In AngularJS, you have your Views, which present data to the user; you have your Controllers, which manage the $scope (ie. view model) and expose behavior to the View; and, you have your Directives, which link user interactions to $scope behaviors. But then you also have a special kind of Controller - a Directive Controller. The Directive Controller is defined within the context of one directive; but, it can be injected into other directives as a means to facilitate inter-directive communication.
When you start using AngularJS, you definitely need to change the way you think about application architecture. AngularJS enforces a very strict separation of responsibilities, making sure that your DOM updates are abstracted away from your model updates. Directives act as the layer that keeps these two aspects loosely coupled. One one hand, directives translate data into user interfaces; and, on the other hand, directives translate user interactions back into $scope behaviors.
So, where do Directive Controllers fit into this model? Well, I'm still not 100% sure. So far, I've only just begun to really play around with directive controllers and how inter-directive communication works. As such, I'm not sure I can even codify underlying rules. Here's what I think as of this writing:
- Link functions capture user behavior.
- Link functions execute $scope.$apply() calls.
- Directive controllers can assume an active $digest, given the rule above.
- Directive controllers can alter the DOM, but should defer to the Link functions for user interactions.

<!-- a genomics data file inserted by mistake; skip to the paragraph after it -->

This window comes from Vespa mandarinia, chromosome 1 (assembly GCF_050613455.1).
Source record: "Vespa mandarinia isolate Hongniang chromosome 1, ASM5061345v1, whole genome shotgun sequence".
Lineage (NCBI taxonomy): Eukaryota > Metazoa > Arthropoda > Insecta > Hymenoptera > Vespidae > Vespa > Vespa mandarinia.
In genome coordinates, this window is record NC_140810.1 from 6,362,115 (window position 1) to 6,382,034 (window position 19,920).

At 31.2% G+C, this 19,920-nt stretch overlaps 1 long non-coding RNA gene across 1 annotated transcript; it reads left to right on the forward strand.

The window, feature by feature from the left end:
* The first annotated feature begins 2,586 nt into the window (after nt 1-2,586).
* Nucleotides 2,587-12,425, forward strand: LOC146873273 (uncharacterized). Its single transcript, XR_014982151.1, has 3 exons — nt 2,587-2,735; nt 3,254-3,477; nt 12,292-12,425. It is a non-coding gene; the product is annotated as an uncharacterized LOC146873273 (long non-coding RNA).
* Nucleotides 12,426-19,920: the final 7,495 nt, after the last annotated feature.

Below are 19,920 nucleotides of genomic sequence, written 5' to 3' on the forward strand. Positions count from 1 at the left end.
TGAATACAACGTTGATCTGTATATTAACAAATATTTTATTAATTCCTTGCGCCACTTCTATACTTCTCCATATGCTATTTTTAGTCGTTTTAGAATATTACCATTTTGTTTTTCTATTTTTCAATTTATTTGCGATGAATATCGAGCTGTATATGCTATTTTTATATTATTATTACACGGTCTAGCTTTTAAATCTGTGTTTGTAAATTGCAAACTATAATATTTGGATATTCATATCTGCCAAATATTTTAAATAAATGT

Those are just some raw thoughts, so it may not make too much sense. That said, between Views, Controllers, Directives, and Directive Controllers, how do you figure out what functionality goes where?
That said, there is one underlying concept that I want to drive home: as you add user interaction behavior, minimize the number of $digests that run. While AngularJS allows you to render a view based on $scope data, you should try to use direct DOM manipulation as much as possible while in the context of a directive. Defer updating the $scope and invoking $scope.$apply() as long as possible. This will keep your page feeing much more responsive.
If you look at the code above, you can see that the position of each slave handle is defined by an ngStyle directive; this maps the $scope data onto CSS properties. However, if you look at the video (or use try the code), you'll notice that the X/Y coordinates in the "leaderboard" don't update until you actually release the mouse. This is because I am deferring $scope updates (and subsequent $digests) until the movement has concluded.
The more I dig into the AngularJS, the more I really love it! The separation of concerns is awesome; and, I think it leads to a much more maintainable application. Figuring out what goes where, however, can be a little confusing at times. Hopefully this exploration may help.
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